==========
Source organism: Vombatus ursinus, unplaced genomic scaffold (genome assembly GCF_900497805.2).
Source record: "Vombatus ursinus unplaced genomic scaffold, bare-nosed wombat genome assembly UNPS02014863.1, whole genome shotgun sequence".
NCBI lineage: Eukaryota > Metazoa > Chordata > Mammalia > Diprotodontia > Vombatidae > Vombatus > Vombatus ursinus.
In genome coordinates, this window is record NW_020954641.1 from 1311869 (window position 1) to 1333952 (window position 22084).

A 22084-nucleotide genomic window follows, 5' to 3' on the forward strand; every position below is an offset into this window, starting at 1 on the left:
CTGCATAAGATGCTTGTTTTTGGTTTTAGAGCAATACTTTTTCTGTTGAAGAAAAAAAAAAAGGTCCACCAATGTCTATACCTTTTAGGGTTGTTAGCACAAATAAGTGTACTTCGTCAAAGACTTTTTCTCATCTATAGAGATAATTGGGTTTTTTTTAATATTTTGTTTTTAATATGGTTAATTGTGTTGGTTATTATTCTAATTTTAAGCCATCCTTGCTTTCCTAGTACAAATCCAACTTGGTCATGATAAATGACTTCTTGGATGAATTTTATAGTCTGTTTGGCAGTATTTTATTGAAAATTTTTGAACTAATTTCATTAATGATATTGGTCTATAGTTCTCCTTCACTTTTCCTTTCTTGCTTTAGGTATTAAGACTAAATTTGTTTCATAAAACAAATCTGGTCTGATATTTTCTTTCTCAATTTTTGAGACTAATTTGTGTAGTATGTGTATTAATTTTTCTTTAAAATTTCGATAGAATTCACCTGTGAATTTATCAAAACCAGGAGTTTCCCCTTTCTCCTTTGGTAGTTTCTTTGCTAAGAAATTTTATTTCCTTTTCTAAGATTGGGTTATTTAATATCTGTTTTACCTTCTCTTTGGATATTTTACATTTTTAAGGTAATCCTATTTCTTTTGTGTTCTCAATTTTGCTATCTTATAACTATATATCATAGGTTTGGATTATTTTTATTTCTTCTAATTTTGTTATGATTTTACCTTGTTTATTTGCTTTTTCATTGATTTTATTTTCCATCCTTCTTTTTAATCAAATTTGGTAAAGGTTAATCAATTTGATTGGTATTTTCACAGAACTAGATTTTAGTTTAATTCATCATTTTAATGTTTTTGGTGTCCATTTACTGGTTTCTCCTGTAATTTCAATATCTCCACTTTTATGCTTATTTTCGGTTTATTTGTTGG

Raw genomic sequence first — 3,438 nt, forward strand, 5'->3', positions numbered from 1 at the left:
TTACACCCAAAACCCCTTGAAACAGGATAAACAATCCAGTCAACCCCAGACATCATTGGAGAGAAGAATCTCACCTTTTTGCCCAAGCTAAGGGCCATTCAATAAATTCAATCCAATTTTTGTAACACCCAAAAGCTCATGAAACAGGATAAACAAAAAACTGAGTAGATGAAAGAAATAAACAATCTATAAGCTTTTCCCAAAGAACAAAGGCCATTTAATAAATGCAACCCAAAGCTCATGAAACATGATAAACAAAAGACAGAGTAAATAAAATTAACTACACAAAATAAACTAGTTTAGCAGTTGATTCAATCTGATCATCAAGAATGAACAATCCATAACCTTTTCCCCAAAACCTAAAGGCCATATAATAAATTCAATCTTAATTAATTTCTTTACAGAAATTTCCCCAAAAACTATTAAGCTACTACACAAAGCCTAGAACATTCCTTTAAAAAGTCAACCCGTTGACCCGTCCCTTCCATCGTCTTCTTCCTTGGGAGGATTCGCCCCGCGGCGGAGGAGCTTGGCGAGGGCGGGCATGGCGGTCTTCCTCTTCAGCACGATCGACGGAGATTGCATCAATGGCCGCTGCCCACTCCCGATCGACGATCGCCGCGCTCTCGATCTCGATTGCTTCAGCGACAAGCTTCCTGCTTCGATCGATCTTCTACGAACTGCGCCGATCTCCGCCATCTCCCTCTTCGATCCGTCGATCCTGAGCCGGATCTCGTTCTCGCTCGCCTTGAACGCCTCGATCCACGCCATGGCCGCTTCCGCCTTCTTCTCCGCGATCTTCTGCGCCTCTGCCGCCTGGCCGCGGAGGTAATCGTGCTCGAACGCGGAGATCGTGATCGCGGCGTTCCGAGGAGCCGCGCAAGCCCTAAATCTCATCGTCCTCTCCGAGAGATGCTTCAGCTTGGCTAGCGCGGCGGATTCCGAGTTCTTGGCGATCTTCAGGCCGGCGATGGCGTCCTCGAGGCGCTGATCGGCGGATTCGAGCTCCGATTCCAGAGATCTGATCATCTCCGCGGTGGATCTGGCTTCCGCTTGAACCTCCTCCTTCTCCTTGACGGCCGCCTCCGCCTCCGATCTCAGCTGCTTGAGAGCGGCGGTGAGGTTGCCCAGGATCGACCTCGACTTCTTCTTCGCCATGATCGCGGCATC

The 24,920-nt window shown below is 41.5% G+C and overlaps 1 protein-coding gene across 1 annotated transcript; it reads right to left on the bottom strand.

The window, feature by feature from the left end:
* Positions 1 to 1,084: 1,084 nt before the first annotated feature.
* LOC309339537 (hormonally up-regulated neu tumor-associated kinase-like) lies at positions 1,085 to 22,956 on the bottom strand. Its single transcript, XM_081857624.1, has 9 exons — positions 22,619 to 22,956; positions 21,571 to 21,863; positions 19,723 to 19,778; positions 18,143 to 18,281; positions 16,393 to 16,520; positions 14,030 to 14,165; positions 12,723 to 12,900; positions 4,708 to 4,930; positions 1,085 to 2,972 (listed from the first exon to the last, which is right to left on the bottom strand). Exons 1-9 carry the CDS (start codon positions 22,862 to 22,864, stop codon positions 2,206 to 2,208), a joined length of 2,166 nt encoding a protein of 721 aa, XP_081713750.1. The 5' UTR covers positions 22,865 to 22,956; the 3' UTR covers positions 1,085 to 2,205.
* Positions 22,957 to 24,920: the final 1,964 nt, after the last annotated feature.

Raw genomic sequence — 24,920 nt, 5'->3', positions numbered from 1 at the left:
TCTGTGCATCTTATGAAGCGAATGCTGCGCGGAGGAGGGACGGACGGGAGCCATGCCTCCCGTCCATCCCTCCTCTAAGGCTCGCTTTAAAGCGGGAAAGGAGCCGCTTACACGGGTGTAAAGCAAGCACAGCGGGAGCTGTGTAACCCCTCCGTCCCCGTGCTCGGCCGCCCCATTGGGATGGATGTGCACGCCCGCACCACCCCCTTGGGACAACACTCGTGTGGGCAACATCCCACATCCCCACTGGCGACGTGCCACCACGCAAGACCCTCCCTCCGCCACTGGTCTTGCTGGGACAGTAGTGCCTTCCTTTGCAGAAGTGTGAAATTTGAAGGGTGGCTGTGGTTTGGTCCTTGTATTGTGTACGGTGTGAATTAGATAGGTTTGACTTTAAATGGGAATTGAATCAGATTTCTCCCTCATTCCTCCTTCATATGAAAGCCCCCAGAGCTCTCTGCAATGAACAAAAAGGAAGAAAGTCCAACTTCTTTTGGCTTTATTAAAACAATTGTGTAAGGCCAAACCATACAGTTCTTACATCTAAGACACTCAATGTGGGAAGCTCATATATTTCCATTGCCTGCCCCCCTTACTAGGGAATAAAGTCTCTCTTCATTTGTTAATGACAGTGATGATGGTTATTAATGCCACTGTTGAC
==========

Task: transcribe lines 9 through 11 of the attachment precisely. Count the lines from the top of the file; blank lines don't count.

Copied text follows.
The 24,920-nt window shown below is 41.5% G+C and overlaps 1 protein-coding gene across 1 annotated transcript; it reads right to left on the bottom strand.

The window, feature by feature from the left end:
* Positions 1 to 1,084: 1,084 nt before the first annotated feature.